An Khe Pass

Here's the entrance to An Khe Pass, a particularly dangerous stretch of Highway 19 that cut through taller and taller mountains on the way to Pleiku.  Look at all those potential VC hiding places.  And steep mountain-face on one side of the road, sheer drop on the other side – if you did run into trouble, where could you go?  Nowhere but down.  

The scenery didn't help matters much either...

The mountains swallowed us and we kept climbing.  And climbing.  The road was steep and narrow, the going slow.  The machine-gunners in front and in back of us kept their sights trained on the treelines above.  

I wondered what a rocket attack felt like, how a mine blast sounded.  Would it hurt?  Would I see it?  Would I know?

How does it feel to die? 

Finally, we reached the summit.

“Mang Yang Pass,” Dirks said.  “’Ambush Alley.’   See over there?”  He pointed to a mountainside to the north.  Impossibly green grass rippled across its face.  But there was something else.  White dots.  Hundreds of them.  In rows.  Like a giant game of checkers.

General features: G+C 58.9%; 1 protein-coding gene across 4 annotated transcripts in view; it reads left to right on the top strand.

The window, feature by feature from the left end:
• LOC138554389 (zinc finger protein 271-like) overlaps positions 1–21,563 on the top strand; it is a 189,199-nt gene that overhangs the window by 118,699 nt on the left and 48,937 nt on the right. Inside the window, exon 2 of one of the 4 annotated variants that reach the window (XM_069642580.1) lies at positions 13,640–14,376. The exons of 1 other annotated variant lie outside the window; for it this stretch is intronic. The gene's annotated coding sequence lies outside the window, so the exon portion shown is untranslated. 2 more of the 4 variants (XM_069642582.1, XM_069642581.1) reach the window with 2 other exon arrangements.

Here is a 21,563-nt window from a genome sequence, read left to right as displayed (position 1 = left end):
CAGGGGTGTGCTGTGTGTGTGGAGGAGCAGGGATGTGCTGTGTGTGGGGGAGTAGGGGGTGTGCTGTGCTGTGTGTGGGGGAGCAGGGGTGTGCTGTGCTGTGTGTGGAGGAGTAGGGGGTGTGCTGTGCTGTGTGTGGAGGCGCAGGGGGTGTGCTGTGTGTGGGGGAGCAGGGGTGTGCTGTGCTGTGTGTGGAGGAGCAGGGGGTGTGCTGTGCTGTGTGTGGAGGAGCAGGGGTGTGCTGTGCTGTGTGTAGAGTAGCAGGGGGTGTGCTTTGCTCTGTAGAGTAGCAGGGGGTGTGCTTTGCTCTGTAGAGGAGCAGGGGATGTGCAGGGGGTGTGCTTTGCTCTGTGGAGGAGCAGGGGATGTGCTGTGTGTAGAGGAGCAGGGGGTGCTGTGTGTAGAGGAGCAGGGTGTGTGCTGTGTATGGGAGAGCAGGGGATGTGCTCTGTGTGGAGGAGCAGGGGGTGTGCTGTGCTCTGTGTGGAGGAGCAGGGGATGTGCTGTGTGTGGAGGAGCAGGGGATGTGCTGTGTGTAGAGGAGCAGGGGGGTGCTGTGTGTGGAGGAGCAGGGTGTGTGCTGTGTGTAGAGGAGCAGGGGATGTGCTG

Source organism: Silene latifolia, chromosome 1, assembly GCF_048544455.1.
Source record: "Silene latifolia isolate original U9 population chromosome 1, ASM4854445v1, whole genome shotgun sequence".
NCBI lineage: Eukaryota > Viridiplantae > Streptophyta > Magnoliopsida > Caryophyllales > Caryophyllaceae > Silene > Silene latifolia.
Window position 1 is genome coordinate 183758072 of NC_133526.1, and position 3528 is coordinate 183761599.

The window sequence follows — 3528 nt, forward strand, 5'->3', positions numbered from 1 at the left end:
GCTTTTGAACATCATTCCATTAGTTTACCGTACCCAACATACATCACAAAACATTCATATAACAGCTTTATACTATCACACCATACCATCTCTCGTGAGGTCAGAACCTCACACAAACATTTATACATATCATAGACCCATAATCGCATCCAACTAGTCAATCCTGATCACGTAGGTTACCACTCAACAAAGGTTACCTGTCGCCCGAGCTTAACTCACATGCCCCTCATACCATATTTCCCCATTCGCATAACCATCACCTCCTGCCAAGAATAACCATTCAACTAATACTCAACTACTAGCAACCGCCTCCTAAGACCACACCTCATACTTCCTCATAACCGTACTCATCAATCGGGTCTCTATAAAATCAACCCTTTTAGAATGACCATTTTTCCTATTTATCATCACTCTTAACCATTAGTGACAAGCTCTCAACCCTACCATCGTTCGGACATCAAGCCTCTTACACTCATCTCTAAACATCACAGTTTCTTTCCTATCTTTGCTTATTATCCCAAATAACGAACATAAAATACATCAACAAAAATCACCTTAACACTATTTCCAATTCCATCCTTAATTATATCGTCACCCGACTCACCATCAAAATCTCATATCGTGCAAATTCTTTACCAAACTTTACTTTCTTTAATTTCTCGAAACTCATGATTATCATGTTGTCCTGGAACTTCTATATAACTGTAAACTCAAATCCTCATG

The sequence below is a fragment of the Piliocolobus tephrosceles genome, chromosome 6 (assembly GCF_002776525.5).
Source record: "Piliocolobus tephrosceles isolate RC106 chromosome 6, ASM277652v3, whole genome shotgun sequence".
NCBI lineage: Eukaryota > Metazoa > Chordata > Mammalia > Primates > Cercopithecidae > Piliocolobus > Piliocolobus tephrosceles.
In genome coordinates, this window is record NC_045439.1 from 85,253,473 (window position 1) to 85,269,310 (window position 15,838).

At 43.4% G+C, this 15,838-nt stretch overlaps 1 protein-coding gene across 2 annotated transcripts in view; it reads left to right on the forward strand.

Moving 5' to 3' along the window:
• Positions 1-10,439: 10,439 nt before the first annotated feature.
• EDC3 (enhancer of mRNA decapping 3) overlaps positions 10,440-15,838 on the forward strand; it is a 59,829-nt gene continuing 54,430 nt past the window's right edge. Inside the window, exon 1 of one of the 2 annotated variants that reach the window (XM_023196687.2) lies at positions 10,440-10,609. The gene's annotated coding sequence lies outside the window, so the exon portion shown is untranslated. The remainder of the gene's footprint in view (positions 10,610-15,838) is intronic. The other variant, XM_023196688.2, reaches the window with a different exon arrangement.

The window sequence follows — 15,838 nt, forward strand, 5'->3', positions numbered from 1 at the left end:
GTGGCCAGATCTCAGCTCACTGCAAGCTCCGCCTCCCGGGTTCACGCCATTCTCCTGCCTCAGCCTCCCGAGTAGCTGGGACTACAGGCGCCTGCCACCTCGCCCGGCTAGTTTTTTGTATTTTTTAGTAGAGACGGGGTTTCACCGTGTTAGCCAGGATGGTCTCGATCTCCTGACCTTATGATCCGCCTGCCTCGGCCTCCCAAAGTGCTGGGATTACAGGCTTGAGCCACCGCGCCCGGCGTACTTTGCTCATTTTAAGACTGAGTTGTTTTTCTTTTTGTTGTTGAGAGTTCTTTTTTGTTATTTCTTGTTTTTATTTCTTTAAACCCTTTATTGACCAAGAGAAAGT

“What are those?” I asked.

“Graves.  French.  The Viets kicked the living crap out of the French up here in the ‘50s, First Indochina War.  French buried their KIAs right over there, upright and facing west.”

 “Damn French, always dramatic,” Sugden said, huddled into himself. 

I fought off a shiver and hugged my rifle more tightly.

Then we were rolling downhill, past dust-caked carcasses of burned out vehicles – trucks, jeeps, a tank.  Metal skeletons scattered across barren cliffs, full of holes.  The land was desolate, pocked and cratered.  Shadows settled into the hollows. 

It was like driving through a nightmare.

“Man, they don’t mess around up here,” Jessen said, then fell silent like the rest of us.

Thank you, Captain, for weapons.

We heard something from behind...


Rock 'N' Roll Soldier: A Memoir by Dean Ellis Kohler with Susan VanHecke, foreword by Graham Nash  •  © 2016